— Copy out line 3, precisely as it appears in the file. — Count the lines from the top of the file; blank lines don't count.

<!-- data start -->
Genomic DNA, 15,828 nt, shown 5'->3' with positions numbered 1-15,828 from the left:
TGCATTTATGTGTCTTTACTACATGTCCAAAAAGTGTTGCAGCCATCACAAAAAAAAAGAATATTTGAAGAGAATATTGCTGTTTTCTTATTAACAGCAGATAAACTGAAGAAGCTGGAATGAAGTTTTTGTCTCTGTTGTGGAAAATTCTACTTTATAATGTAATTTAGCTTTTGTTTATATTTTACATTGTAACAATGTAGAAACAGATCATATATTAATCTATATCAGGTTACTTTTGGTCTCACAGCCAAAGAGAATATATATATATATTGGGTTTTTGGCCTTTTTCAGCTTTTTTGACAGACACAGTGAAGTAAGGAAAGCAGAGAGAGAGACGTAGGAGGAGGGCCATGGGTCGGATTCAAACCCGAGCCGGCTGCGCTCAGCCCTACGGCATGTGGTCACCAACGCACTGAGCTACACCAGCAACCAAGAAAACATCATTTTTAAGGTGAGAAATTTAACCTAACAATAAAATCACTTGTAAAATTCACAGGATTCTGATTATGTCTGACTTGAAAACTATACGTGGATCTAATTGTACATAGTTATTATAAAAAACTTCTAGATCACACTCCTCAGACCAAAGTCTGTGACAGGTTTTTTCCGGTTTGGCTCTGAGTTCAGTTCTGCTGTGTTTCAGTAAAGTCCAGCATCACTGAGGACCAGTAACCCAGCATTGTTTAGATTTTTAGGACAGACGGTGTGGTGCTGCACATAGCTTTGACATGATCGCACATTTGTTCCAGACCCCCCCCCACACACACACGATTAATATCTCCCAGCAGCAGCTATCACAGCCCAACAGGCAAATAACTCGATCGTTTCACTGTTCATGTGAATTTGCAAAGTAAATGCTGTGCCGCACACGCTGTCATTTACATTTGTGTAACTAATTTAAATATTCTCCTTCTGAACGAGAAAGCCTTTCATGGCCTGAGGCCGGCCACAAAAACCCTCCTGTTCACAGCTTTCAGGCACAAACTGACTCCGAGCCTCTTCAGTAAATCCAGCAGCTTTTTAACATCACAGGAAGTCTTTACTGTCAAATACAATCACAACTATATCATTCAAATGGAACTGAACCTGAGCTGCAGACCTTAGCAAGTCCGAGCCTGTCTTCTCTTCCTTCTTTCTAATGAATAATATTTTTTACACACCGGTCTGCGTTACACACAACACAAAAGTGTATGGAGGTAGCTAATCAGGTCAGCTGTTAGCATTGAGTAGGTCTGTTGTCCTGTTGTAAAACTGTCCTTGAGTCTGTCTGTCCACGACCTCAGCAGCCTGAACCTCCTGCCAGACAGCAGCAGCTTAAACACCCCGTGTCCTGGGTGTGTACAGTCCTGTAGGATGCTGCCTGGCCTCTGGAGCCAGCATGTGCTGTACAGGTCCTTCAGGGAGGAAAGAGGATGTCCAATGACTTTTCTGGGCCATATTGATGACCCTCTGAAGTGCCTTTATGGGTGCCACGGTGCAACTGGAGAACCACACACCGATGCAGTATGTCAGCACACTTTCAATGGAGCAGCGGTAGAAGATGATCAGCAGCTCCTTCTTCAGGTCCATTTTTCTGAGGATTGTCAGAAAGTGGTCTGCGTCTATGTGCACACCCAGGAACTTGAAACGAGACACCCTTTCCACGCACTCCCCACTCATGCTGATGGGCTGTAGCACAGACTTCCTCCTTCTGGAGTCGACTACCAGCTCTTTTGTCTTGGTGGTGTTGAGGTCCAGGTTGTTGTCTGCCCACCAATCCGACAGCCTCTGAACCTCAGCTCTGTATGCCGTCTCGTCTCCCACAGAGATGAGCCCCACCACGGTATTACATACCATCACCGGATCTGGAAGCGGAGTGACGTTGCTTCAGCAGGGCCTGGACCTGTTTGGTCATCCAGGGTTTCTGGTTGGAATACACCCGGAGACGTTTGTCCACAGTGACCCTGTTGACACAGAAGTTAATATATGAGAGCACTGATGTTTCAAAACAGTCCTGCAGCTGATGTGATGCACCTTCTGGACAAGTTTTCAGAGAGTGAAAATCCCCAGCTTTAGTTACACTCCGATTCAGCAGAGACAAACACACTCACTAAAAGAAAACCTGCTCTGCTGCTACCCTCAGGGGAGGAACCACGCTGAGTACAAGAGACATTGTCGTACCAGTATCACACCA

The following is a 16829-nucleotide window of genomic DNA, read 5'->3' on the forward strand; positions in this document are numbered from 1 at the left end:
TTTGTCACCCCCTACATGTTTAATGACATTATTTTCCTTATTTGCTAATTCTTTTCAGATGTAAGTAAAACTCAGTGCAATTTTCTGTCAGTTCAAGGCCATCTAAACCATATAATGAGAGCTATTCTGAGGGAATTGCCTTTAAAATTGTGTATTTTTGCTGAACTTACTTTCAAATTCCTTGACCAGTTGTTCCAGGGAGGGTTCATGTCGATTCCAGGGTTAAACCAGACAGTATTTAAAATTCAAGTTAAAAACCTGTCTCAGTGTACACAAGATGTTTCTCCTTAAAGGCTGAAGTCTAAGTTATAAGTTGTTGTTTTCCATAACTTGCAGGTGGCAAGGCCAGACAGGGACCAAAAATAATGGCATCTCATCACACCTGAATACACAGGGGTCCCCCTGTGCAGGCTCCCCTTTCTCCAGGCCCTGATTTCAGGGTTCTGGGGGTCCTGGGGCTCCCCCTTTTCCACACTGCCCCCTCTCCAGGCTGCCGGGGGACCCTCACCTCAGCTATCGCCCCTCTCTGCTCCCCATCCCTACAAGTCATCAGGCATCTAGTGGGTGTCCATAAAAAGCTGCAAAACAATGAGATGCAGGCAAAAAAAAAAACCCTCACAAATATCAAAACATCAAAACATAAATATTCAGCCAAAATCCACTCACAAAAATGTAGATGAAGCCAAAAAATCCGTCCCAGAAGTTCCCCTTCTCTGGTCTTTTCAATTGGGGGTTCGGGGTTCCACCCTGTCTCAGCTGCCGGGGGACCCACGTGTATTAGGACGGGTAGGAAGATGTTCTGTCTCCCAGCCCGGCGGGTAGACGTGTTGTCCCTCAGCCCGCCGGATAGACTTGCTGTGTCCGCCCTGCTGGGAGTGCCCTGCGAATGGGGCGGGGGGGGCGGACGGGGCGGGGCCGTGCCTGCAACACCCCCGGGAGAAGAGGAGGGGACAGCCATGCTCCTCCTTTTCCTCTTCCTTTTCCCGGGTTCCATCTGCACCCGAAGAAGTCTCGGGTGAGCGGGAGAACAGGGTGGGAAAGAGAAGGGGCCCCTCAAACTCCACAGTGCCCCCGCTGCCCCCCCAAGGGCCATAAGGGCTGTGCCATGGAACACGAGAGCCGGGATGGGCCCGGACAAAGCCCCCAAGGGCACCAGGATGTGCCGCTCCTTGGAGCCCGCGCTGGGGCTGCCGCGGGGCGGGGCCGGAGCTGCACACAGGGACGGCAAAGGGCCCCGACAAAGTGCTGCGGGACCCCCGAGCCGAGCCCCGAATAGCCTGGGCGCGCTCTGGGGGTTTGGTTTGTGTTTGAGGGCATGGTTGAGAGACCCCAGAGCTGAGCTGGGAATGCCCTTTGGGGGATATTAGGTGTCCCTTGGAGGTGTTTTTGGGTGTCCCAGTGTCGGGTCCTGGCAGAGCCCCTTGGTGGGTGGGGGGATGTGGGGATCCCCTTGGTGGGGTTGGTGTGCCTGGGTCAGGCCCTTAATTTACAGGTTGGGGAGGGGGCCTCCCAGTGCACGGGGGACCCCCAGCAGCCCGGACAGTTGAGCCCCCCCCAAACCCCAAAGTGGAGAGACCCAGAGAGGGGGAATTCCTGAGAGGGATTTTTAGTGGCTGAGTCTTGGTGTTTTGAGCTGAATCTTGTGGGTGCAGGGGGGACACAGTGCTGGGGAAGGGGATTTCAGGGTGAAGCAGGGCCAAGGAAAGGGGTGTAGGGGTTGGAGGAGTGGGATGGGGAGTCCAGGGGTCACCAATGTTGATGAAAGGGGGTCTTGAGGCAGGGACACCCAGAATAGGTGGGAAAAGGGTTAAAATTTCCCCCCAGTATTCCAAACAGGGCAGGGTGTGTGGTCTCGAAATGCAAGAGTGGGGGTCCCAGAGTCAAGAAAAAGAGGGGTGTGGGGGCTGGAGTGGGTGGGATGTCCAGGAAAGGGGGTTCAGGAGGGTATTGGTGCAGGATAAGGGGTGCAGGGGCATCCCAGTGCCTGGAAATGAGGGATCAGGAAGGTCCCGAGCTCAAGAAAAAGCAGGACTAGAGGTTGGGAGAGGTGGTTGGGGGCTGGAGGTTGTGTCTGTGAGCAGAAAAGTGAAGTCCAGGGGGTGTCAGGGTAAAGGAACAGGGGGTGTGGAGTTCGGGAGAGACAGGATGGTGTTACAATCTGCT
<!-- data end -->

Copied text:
The following is a 16829-nucleotide window of genomic DNA, read 5'->3' on the forward strand; positions in this document are numbered from 1 at the left end: